It is this hardy or foolhardy attitude that has kept Russians going to other countries such as Thailand and Indonesia when problems similar to those that have plagued Egypt have caused Western tourists to flee.

After being bottled up in the Soviet Union for so long, Russians still have wanderlust. However, aside for the many Russian millionaires, who are welcome in Spain, France and Britain because they spend like crazy, most ordinary Russians still have great difficulty getting visas for Western countries. So they go where they can.

“Except for the Russians, the tourists are all back home. Or they’ve gone somewhere else,” lamented Aladdin Abu Taleb, who sells perfume in Sharm el- Sheikh’s Old Souk. “The problem is that too many foreigners listen to the foreign media and are scared. But to tell you the truth, the Egyptian media have exaggerated the violence, too.”

 

More : http://o.canada.com/2013/02/04/russian-tourists-dare-to-tread-in-egypt-where-most-europeans-fear-to-go/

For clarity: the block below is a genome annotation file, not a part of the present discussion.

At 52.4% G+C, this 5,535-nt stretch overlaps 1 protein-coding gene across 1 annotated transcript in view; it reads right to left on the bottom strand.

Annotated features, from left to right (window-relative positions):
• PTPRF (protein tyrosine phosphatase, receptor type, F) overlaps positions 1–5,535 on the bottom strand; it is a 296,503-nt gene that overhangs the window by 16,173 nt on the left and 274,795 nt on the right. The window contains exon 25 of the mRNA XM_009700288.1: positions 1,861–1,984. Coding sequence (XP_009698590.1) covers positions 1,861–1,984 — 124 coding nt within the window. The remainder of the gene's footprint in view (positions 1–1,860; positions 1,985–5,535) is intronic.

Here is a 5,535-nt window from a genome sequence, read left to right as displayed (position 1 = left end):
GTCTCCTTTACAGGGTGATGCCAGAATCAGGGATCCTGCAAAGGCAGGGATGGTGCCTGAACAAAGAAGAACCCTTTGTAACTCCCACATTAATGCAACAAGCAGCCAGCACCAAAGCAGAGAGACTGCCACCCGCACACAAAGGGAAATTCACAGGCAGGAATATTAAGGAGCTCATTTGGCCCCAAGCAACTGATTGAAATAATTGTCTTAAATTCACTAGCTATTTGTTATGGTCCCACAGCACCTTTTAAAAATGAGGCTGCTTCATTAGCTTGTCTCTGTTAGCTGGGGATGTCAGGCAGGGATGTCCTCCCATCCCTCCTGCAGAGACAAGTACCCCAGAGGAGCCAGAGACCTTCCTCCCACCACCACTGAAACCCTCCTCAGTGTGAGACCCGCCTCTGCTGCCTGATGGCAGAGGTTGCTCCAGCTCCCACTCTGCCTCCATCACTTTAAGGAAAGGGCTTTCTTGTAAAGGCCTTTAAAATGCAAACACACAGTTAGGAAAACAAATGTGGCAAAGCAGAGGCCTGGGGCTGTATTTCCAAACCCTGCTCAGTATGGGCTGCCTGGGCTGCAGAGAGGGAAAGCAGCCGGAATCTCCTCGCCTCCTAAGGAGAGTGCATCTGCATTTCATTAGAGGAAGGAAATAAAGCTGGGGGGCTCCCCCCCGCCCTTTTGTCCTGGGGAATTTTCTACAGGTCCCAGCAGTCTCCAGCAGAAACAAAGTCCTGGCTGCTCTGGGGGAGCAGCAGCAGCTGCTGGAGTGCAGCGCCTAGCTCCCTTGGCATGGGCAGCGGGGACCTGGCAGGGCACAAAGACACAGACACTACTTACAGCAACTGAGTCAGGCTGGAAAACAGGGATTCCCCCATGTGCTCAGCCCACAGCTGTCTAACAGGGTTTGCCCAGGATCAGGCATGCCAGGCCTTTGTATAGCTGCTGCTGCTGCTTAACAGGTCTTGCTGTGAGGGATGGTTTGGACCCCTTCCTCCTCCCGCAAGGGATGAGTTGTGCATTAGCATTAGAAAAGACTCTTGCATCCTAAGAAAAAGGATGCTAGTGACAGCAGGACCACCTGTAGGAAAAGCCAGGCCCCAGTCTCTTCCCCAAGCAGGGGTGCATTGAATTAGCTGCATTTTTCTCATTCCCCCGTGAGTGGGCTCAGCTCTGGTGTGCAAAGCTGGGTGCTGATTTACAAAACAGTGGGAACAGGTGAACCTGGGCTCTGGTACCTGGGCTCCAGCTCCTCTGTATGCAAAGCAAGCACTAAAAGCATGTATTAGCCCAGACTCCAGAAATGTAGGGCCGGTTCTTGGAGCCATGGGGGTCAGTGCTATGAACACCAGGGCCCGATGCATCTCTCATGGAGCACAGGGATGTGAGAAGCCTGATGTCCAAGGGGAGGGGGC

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Instability shakes Egypt’s tourism industry once more

Instability shakes Egypt’s tourism industry once more | Égypt-actus | Scoop.it

The tourism sector in Egypt has deteriorated in the wake of instability in Egypt, with violence in Port Said and unrest across Egypt, tourism officials said. Tourism has declined further since calls from activists to revive the 2011 revolution and oust the Morsi regime, Amr Sedky, deputy chairman of the tourism chamber’s board of directors, told Daily News Egypt.

Many tour organisers refused to take bookings after calls for protests in January 2013, particularly after clashes at the Semiramis Hotel in Cairo.(…)